Anderson went solo for “Cherylee,” a track from Gown’s last recordRed State, and recent anti-bullying song “Take One Two,” before her band returned for set stopper “Redstar” and finished with “California.” Visibly moved by the crowd’s reaction, she returned for two more songs, capping the night off with another Gowns track, “White Like Heaven.”

Unfazed by her growing profile, Anderson seems right at home sharing her most personal thoughts with an audience, and thanks to a crack group of backing musicians, she’s able to make that experience simultaneously intimate and larger than life.

Record Review: The Men – “Open Your Heart”

This review originally appeared at Exclaim.ca

Brooklyn, NY four-piece the Men have made a habit out of confounding expectations, abandoning sounds quicker than a pop star changes costumes. Just as the bleak noise of their debut gave way to the warped hardcore of last year’s much lauded Leave Home, their third effort sounds like a lost collaboration between Bob Mould and the Replacements.

Linking these disparate styles is the visceral power the Men bring to everything they do. Even on their surprise detour into country, on appropriately titled instrumental “Country Song,” the reverb ripples around your eardrums as if you were standing next to an amp in the studio. During their latest transformation, the band developed some tremendous hook writing chops that until now were barely hinted at. Jam-y album closer “Ex-Dreams” contains some of the record’s best melodies, while “Please Don’t Go Away” and the title track could have been alt-rock radio hits two decades ago.

But Open Your Heart‘s greatest triumph is its ability to hearken back without feeling retro. The comparisons to ’80s American underground luminaries come more from the live-off-the-floor feel than any stylistic trope the Men have absorbed into their arsenal of sounds.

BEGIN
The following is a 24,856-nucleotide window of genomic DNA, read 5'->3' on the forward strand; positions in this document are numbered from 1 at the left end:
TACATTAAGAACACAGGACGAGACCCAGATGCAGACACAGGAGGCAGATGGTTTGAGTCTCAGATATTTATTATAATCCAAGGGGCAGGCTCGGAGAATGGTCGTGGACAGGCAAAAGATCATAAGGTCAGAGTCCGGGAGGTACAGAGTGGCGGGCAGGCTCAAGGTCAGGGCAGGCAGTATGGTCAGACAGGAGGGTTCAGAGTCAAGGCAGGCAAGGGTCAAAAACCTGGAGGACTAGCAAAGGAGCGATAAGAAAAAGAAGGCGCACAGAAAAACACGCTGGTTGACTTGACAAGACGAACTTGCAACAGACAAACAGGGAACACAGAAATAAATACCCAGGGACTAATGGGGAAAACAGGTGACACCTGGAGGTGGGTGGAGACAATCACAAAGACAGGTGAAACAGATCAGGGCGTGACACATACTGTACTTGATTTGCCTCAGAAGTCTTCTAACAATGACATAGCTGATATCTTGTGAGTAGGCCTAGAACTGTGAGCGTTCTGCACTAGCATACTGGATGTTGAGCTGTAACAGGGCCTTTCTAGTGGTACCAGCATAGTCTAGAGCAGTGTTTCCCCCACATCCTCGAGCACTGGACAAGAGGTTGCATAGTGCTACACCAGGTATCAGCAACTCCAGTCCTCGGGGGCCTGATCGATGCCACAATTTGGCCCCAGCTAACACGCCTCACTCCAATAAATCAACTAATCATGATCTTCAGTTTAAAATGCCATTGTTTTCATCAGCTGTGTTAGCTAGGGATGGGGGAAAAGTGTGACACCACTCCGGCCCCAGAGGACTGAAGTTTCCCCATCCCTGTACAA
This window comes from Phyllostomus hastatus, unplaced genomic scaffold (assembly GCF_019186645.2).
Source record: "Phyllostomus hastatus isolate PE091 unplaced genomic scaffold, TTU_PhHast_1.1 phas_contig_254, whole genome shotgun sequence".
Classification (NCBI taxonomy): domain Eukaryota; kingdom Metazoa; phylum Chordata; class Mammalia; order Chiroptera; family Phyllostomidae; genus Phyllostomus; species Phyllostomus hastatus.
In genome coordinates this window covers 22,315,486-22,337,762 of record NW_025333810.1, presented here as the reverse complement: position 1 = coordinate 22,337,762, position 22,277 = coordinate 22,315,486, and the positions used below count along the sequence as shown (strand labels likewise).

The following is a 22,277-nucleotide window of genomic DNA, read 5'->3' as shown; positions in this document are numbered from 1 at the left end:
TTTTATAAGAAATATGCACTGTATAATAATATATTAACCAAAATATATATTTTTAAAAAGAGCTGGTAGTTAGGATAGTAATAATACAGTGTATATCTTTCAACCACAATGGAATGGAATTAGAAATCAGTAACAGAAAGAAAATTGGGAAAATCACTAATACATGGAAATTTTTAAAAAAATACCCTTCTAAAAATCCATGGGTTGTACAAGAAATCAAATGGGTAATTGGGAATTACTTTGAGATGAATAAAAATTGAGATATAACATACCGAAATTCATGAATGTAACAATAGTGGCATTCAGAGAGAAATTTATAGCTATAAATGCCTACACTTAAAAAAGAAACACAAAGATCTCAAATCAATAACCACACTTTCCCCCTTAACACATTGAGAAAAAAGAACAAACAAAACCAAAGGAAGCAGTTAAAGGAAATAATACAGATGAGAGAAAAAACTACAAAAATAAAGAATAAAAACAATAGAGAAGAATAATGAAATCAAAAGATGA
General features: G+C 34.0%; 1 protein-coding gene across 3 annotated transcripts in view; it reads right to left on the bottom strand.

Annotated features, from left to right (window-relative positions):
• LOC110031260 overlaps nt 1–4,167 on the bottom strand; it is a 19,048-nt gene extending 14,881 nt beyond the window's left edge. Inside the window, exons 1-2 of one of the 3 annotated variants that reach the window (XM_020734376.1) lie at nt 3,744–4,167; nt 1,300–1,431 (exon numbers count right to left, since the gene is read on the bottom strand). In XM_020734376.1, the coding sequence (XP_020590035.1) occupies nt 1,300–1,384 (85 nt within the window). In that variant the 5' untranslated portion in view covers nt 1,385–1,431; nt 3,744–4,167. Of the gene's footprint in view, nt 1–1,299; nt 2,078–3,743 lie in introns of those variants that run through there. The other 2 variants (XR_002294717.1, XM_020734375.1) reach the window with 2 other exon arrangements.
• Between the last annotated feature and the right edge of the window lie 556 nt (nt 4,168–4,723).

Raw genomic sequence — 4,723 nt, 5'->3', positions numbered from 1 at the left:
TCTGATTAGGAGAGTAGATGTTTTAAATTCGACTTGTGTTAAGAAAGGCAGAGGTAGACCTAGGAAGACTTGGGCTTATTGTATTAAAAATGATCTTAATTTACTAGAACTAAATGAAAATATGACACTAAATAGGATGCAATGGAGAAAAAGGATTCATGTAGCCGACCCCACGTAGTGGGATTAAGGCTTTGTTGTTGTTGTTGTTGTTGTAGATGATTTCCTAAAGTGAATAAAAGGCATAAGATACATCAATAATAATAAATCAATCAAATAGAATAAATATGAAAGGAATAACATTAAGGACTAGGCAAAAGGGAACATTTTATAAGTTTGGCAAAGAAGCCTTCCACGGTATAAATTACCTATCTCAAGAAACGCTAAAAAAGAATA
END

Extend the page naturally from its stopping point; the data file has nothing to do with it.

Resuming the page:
“Open Your Heart”

Incoming: California X – “Sucker” & “Mummy”

In case it hasn’t been made clear through some of my recent posts, I’ve been really digging the resurgence in interest in distorted, heavy guitars in underground circles. This shouldn’t come as much of a surprise, given that I grew up a riff-obsessed teenager in the 90s post-grunge distortion-a-thon.

But bands like the Men and now Amherst, MA’s California X harken back to the 80s American indie underground, as glorified by Michael Azzerad’s influential book, Our Band Could Be Your Life.

Their debut single “Sucker” an epic riff fest, was recorded by  Justin Pizzoferrato, who worked on both of Dinosaur Jr.’s post reunion albums Beyond and Farm and Sonic Youth’s The Eternal as well as Thurston Moore and J. Mascis’s recent solo albums. It’s out now on the Sounds of Sweet Nothing.

Check out “Sucker” and its B-side “Mummy” below.

“Sucker”

“Mummy”

Video: Rich Aucoin – “P:U:S:H”

Look, I really like Rich Aucoin, okay?